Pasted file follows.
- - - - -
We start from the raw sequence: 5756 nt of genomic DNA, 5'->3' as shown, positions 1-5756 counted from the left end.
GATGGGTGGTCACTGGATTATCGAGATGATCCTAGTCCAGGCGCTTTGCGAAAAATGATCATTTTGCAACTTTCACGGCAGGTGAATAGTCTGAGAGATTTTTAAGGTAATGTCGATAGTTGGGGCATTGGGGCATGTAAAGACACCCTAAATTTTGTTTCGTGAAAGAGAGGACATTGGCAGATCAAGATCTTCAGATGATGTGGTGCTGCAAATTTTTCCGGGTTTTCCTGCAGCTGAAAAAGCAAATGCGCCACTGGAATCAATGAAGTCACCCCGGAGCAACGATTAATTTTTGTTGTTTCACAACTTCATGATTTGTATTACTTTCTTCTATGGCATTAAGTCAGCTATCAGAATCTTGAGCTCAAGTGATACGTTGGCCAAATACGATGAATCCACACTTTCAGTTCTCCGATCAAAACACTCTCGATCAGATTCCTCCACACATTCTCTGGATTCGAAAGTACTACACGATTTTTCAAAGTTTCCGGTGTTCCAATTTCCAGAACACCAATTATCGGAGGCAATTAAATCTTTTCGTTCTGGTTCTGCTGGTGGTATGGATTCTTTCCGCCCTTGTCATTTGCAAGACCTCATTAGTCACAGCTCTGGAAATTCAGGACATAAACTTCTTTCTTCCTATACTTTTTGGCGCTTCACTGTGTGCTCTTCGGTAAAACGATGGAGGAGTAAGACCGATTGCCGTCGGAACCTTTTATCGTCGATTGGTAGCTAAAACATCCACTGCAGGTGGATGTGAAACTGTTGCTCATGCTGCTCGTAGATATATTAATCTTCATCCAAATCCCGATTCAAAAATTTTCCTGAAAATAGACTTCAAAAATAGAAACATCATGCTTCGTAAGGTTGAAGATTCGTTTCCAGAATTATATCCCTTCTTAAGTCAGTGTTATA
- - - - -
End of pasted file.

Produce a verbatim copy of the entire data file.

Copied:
We start from the raw sequence: 5756 nt of genomic DNA, 5'->3' as shown, positions 1-5756 counted from the left end.
GATGGGTGGTCACTGGATTATCGAGATGATCCTAGTCCAGGCGCTTTGCGAAAAATGATCATTTTGCAACTTTCACGGCAGGTGAATAGTCTGAGAGATTTTTAAGGTAATGTCGATAGTTGGGGCATTGGGGCATGTAAAGACACCCTAAATTTTGTTTCGTGAAAGAGAGGACATTGGCAGATCAAGATCTTCAGATGATGTGGTGCTGCAAATTTTTCCGGGTTTTCCTGCAGCTGAAAAAGCAAATGCGCCACTGGAATCAATGAAGTCACCCCGGAGCAACGATTAATTTTTGTTGTTTCACAACTTCATGATTTGTATTACTTTCTTCTATGGCATTAAGTCAGCTATCAGAATCTTGAGCTCAAGTGATACGTTGGCCAAATACGATGAATCCACACTTTCAGTTCTCCGATCAAAACACTCTCGATCAGATTCCTCCACACATTCTCTGGATTCGAAAGTACTACACGATTTTTCAAAGTTTCCGGTGTTCCAATTTCCAGAACACCAATTATCGGAGGCAATTAAATCTTTTCGTTCTGGTTCTGCTGGTGGTATGGATTCTTTCCGCCCTTGTCATTTGCAAGACCTCATTAGTCACAGCTCTGGAAATTCAGGACATAAACTTCTTTCTTCCTATACTTTTTGGCGCTTCACTGTGTGCTCTTCGGTAAAACGATGGAGGAGTAAGACCGATTGCCGTCGGAACCTTTTATCGTCGATTGGTAGCTAAAACATCCACTGCAGGTGGATGTGAAACTGTTGCTCATGCTGCTCGTAGATATATTAATCTTCATCCAAATCCCGATTCAAAAATTTTCCTGAAAATAGACTTCAAAAATAGAAACATCATGCTTCGTAAGGTTGAAGATTCGTTTCCAGAATTATATCCCTTCTTAAGTCAGTGTTATA